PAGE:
There are strange films in the World of Soundies. Strange and bizarre ones. Soundies where you say to yourself, “What were they thinking?” Then there is this one that fits those criteria … and also happens to be a favorite of mine.
Winstead Sheffield Glenndenning Dixon would become known to the public as “Doodles” Weaver, first a featured member of the Spike Jones entourage and later as a comic figure on television. In 1941, when this Soundie was made, he had appeared in at least two dozen shorts and features, and while he was a recognized character actor, fame was in the future. Just prior to this Soundie’s production Weaver had been a cast member in the “progressive” stage revue (later feature film) called Meet The People; others in the cast included Nanette Fabray, Jack Albertson and Jack Gilford. At the same time Weaver worked regularly with James Copp III, a writer of comic and often surrealistic monologues that Weaver would present in nightclub settings.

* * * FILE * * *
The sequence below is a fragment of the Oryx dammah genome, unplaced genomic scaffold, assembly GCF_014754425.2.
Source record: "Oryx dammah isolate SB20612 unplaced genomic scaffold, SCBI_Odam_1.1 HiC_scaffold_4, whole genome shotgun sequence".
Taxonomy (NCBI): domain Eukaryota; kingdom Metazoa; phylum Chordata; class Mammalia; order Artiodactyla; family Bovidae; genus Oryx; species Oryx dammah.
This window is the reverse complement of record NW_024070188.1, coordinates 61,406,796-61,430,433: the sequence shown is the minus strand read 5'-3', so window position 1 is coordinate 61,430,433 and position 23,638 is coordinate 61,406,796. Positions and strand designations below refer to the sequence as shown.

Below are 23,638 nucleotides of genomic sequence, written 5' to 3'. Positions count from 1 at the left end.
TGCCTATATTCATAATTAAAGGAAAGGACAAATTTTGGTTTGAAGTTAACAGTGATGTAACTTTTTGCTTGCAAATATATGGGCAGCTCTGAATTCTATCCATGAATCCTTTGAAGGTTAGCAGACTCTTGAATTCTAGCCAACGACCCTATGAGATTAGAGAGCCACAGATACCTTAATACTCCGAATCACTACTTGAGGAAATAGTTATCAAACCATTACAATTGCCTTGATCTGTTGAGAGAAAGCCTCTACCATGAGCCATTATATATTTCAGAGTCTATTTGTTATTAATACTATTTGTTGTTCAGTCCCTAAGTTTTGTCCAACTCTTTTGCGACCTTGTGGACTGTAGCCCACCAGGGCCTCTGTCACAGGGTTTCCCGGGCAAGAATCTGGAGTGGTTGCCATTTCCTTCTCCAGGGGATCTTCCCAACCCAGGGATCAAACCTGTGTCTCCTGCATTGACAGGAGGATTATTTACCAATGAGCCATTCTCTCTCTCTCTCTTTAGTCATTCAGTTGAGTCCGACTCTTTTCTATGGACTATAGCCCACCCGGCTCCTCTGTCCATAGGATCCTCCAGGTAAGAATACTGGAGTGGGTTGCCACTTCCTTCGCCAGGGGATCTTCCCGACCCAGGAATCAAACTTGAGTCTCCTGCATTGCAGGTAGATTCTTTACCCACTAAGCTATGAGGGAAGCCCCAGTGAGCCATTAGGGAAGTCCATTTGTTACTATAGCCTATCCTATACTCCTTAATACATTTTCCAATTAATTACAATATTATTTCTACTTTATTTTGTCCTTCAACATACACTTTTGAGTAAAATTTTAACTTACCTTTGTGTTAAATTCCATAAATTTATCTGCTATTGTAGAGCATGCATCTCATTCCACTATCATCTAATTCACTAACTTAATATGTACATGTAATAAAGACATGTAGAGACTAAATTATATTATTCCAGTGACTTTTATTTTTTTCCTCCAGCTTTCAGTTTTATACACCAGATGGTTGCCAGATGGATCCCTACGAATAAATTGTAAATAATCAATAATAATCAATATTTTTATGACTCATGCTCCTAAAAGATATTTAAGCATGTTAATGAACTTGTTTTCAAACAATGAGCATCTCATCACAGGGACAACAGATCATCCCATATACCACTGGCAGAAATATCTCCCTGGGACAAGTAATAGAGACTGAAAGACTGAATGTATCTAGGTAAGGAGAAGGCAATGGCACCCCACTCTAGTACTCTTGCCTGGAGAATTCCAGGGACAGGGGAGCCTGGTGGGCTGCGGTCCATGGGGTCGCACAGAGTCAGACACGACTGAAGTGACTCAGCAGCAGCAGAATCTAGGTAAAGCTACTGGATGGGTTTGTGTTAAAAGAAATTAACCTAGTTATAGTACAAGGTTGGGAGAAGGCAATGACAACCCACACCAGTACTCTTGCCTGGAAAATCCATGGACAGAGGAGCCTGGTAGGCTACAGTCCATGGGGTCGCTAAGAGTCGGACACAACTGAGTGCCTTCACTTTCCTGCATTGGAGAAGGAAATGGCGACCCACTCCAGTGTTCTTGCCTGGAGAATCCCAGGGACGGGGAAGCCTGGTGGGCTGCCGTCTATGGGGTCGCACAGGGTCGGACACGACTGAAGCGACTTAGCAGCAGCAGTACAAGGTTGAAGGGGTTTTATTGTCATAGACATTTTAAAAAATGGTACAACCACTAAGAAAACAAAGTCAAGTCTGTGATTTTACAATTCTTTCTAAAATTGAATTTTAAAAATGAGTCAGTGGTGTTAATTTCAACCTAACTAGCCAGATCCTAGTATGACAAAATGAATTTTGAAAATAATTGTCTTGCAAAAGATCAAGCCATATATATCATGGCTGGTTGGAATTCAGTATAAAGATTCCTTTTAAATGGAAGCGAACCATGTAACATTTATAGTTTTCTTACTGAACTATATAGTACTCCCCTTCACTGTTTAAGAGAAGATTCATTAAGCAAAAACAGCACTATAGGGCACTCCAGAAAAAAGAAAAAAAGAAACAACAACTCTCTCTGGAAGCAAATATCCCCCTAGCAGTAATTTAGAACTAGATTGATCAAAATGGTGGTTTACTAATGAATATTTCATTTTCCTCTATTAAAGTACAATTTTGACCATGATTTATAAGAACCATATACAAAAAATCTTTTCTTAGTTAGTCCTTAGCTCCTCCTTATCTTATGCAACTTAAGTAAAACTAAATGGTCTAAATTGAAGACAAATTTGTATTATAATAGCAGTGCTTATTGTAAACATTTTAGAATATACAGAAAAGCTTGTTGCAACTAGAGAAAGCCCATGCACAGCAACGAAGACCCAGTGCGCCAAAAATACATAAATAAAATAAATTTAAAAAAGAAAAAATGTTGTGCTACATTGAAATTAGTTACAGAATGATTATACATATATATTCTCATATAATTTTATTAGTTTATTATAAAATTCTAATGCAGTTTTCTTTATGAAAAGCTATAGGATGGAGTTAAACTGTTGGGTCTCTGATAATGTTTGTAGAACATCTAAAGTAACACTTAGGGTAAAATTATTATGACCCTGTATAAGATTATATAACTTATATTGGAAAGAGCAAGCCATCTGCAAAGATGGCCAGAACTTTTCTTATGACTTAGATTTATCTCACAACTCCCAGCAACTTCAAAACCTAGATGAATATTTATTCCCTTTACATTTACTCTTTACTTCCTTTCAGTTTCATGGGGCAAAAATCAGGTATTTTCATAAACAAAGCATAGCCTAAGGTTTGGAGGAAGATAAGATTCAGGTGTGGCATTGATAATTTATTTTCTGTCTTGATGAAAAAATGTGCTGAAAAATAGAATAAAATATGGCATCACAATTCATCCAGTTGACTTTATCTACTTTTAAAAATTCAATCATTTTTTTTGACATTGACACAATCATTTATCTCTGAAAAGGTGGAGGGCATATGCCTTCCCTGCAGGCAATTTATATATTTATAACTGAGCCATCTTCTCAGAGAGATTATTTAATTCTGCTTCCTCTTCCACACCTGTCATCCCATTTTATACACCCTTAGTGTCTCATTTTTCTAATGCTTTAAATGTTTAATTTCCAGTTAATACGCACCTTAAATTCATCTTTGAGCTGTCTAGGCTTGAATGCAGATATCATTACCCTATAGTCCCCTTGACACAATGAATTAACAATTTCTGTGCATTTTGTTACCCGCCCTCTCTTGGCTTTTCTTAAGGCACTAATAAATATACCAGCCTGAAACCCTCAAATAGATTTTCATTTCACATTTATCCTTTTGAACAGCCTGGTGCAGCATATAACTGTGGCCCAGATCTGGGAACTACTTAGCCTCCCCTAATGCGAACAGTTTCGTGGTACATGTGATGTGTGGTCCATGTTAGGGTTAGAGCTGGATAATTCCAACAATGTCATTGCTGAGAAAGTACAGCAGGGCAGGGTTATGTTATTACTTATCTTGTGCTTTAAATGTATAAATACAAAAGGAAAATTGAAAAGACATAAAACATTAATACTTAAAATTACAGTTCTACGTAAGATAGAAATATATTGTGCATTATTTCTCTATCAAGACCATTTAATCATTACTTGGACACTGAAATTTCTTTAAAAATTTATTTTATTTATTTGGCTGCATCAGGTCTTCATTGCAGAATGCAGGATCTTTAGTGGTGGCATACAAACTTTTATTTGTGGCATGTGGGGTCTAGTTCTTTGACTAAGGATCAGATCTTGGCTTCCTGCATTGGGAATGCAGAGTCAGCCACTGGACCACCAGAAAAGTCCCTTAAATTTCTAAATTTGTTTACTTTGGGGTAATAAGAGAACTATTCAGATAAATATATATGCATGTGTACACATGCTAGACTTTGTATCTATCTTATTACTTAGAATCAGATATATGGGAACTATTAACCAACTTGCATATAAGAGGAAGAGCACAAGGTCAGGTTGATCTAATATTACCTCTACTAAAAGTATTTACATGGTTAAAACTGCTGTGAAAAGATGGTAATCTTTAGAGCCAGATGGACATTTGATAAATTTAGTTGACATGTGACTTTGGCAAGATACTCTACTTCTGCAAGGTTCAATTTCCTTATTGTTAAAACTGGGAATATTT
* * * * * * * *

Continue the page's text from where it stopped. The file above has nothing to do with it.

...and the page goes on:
Both the writing by Copp and presentation by “Doodles” is, well, bizarre, strange, surrealistic…and wonderful. The comedy might be a bit dated, but nothing has been lost in “enjoyment value.” What one might question, however, is how many people in a bar or poolroom or cafe would actually pause to watch the performance closely. Now, some eighty years later, viewing “Doodles” in action is an easy task. For your enjoyment and wonderment, here is “Doodles” Weaver, sharing James Copp III’s “The Orge,” retitled for the Panoram screen, “Arabella and the Water Tank.”